Want the best of The Telegraph direct to your email and WhatsApp? Sign up to our free twice-daily Front Page newsletter and new audio briefings. Pendergast was sentenced at Woolwich Crown Court on Thursday. He was also disqualified from driving for three years and will have to take an extended re-test. Pendergast, of Eltham, south east London, met at night in a car park with other enthusiasts to compare their modified cars at an industrial estate in Strood, Kent.Kent Police went to clear the group out after neighbours complained about the noise they were making, but moments after two of the officers got out their vehicles to speak with them, Pendergast was seen speeding and swerving towards them.The car then lost control and shot into the air, according to witnesses, before colliding with 15 bystanders.Detective Constable David Holmes, the investigating officer for this case, said: “While we accept that Pendergast did not set out to seriously injure people, his reckless and indefensible behaviour put a large amount of people at risk of harm. Pendergast, from Eltham, was speeding around an industrial estate in KentCredit:STIAN ALEXANDER Police said it was ‘extremely fortunate’ Pendergast didn’t kill someoneCredit:FERRARI PRESS AGENCY Forensic evidence suggests that the Mini was driving at 69mph in a 30 mph zone in the moments leading up to the collision. As he got to around 20 metres away from the spectators, he was travelling at at least 47mph.Gudrun Young, defending, said it was a one-off event which was very much out of character and that Pendergast has not got behind the wheel of a car since.She revealed the horserider had shown “profound and genuine remorse” and had been on anti-depressants since the accident.She told the court: “He is a serious, thoughtful, compassionate and hardworking individual who never deliberately hurt anyone.”This has had a deep and profound effect on him. Not a day goes by that he doesn’t think of his victims.”Pendergast pleaded guilty to four counts of causing serious injury by dangerous driving and one count of withholding information to obtain motor insurance, as he had also failed to inform his insurance company with details of modifications he had made to his car. A talented showjumper with ambitions to represent Great Britain has been jailed for dangerous driving after he smashed his car into 15 people. Harlee Pendergast, 18, lost control of a modified Mini One while doing 69mph in a 30mph zone and ploughed into a crowd of fellow car enthusiasts in September last year.He was jailed for 18 months and wept in the dock as he was sentenced.Four people were seriously injured in the incident, including one who became trapped under the car. “He made a conscious decision to speed through the estate performing dangerous manoeuvres and clearly did not have any consideration for the wellbeing of those around them.”It is extremely fortunate that those injured did not lose their lives that night.”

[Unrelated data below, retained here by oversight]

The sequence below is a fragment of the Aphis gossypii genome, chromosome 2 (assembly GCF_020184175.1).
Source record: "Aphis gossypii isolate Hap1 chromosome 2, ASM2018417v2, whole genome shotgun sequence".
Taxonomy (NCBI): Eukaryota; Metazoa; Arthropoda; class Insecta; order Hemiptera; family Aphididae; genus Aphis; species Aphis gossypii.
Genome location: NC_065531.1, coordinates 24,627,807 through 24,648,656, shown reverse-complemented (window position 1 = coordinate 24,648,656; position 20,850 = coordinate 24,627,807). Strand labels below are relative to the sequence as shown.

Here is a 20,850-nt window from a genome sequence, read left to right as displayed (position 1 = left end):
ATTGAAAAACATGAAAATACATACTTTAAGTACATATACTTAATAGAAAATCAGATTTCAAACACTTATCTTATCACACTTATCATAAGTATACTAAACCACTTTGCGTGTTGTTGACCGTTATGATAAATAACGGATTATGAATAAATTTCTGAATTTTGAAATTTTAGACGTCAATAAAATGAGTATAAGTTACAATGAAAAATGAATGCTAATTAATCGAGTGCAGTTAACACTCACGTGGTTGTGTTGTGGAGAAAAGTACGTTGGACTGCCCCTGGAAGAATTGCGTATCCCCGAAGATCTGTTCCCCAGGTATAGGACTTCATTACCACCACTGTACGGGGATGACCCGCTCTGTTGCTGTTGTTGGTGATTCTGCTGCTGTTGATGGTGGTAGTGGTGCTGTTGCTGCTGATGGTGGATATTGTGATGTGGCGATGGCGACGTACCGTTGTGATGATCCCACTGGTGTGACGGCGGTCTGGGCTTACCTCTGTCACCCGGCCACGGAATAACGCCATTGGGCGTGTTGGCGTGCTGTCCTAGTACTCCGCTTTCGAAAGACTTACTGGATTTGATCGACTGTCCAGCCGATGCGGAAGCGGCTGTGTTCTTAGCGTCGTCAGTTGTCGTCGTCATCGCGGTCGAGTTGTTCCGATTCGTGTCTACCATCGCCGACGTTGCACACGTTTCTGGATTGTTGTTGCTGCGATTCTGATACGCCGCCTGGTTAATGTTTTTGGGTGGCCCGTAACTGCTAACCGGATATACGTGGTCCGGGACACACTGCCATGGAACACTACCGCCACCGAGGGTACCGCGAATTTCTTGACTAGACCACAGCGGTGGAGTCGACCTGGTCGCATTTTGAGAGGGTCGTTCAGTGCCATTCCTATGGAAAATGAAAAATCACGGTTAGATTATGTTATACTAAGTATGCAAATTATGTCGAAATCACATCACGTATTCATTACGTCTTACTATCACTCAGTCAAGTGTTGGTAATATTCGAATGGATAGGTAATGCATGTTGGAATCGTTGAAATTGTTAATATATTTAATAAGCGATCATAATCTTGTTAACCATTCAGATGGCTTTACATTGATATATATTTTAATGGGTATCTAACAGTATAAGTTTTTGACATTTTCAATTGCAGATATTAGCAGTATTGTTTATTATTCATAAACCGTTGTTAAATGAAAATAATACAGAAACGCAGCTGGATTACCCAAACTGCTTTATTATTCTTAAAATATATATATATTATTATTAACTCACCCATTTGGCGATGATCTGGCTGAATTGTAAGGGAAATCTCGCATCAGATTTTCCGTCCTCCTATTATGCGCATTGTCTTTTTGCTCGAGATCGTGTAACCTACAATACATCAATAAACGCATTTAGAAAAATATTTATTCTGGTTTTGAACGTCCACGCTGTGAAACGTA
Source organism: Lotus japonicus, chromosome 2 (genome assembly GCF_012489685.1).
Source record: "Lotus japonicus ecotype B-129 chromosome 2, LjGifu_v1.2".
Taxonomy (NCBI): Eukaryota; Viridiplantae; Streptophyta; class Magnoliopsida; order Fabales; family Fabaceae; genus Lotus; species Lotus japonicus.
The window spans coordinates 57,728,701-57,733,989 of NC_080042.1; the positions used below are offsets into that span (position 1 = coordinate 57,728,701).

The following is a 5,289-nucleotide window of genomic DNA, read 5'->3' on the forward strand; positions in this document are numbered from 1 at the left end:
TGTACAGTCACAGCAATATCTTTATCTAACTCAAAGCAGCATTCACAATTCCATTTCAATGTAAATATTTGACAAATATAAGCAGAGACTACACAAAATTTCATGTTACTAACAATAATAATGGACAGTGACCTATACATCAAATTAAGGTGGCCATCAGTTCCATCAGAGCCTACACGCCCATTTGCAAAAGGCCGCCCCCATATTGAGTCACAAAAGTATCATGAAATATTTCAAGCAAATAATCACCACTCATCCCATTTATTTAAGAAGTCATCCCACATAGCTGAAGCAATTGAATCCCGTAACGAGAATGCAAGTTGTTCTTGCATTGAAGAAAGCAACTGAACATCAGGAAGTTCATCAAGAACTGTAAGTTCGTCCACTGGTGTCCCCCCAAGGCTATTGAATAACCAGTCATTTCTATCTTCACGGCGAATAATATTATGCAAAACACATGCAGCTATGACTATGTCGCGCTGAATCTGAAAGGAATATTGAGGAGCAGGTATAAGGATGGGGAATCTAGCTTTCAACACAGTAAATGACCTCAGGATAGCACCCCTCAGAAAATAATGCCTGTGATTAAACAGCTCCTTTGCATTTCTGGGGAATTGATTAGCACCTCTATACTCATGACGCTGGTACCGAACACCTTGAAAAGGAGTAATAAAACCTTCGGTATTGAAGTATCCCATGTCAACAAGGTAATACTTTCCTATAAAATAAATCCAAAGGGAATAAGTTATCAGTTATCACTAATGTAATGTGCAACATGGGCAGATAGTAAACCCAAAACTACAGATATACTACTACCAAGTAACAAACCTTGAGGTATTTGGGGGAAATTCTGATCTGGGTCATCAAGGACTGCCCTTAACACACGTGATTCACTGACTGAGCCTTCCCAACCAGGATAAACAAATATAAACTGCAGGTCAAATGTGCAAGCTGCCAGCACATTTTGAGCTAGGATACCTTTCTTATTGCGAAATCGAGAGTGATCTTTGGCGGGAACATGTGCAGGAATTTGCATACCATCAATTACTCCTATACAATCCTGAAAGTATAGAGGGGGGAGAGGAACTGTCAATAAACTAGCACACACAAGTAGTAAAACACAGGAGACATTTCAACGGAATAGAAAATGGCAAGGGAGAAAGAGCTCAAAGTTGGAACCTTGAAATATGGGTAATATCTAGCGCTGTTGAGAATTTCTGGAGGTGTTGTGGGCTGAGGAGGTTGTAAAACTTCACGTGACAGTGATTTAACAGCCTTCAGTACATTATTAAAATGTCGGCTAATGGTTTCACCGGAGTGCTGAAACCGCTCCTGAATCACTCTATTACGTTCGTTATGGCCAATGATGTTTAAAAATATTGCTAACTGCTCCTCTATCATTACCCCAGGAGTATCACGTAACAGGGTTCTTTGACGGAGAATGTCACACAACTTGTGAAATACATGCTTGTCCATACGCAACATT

Mr Winslow urged the authorities to take a tougher line on terror suspects. Stuart Murray, the stepfather of another victim, 29-year-old Martyn Hett, also paid tribute to a life taken far too soon.”I’ve only just realised how many people thought so highly of him, how many lives he touched,” he said. “To have achieved all that in a short space of time. All that love you leave behind is just priceless.” The teenager added: “You taught me to ‘believe’ in myself and to do my best. I will make you proud mum, I promise. I love you soooo much, more than anything and always will.”Paying his own tribute Mrs Lees’ husband Anthony said: “Lisa you are my beautiful, gorgeous wife. You are my life, my soulmate, my best friend. I love you so much and always will. Life will never be the same again. My heart has been ripped apart.” Their words were echoed in the overwhelming grief felt by dozens of families who lost loved ones at Abedi’s hands.Loved ones such as Kelly Brewster, who had just put down a deposit on a new house, had been trying for a baby and was the happiest people had known her when she was killed.Her partner, Ian Winslow told of his agony at losing the woman he thought he was going to spend his life with.”I just want to kiss her again”, he said. “I just want to hold Kelly and kiss her again. I miss her so much. We had all of these amazing plans together, and now all that has gone.” Fr John Paul MacKinnon, Barra’s parish priest, said: “People are in a daze. We are just a small island and the world has somehow come to our little island and it is suddenly at the centre of the world now.”Laura’s parents described her as a “funny and witty young girl who excels at everything she does”.They added: ”Our hearts and minds have been with Eilidh’s family since we heard their news.” Martyn Hett’s family paid tribute to him Grande – whose fans had been so excited to see her perform on Monday night – has said her “heart, prayers and deepest condolences” are with the victims of the bombing, adding that she will return to the city for a benefit concert. Mrs Lees graduated last year from university and before that had won an award for her work with children with complex mental health issues. Her mother, Elson Hunter, said: “You achieved such a lot in your life. You were an inspiration to all and should have had a great life ahead of you.” Miss Brewster, a 32-year-old insurance assessor, is thought to have died shielding her niece, Holly Booth, from the blast.She had taken Holly, 12, to the concert with her sister Claire and they were leaving when Adebi struck. Holly survived with two broken legs and Claire is recovering with a broken jaw. Mr Winslow, 36, said his daughter from a previous relationship, Phoebe, who is just seven, kissed their TV screen when she saw Miss Brewster’s face appear during a new report.Earlier on the day of the concert he had put a deposit down on a house and texted Miss Brewster pictures of the property.He said: “She told me it looked like her dream house. She really was the happiest she has ever been.” Lisa Lees was with her friend Alison Howe, who was also killedCredit:PA Eilidh MacLeod was 14 years-oldCredit:PA / GMP Kelly BrewsterCredit: Chantelle Garrity/PA At about 8pm, she texted him back and said ‘love you’.When he heard about the attack later that evening he rushed from their home in Sheffield, along with Kelly’s parents and other relatives, to Manchester to try and search for Miss Brewster, Claire and Holly.At the Etihad Stadium – which had been set up as a information centre for missing persons – they were told there were two adults and two children who had survived but had not yet been identified.“We were desperately hoping that one of the adults would be Kelly,” said Mr Winslow. “But this went down to one adult and then they said it wasn’t Kelly – we were then told that she had passed away. Everyone is absolutely devastated.” Want the best of The Telegraph direct to your email and WhatsApp? Sign up to our free twice-daily Front Page newsletter and new audio briefings. “These people are monsters to target innocent children and adults at a concert,” he said. “The person who did it was known to the authorities and they should take more robust action.”The reverberations from the blast set off by Adebi were also felt 400 miles away on the Scottish Isle of Barra, home to 14-year-old Eilidh MacLeod, who travelled to Manchester for a birthday treat.She was killed and her school friend Laura McIntyre, 15, is critically ill in hospital having staggered from the scene “badly burned, blinded and with a broken leg”. Lisa Lees and Alison Howe were from Royton, Oldham, where a vigil was heldCredit:Lindsey Parnaby /AFP The daughter of a woman killed while she waited to pick her up from the concert attacked by an Islamist terrorist has described her as “the best mum in the universe and the bestest friend that I could ask for”. Lisa Lees and her friend Alison Howe had gone to collect their 15-year-old daughters India and Darcie from the Ariana Grande concert and were in the foyer of the Manchester Arena when Salman Abedi set off his devastating home-made bomb last Monday night, killing both women.Now India has paid a poignant tribute to her mother, a tutor at a college in her home town of Oldham.“You always cheered me up when I was upset and have always been there for me. You have the most beautiful smile and most caring eyes,” said India. “You are loved by everyone. I will forever miss our girly days out and talking to you about everything.”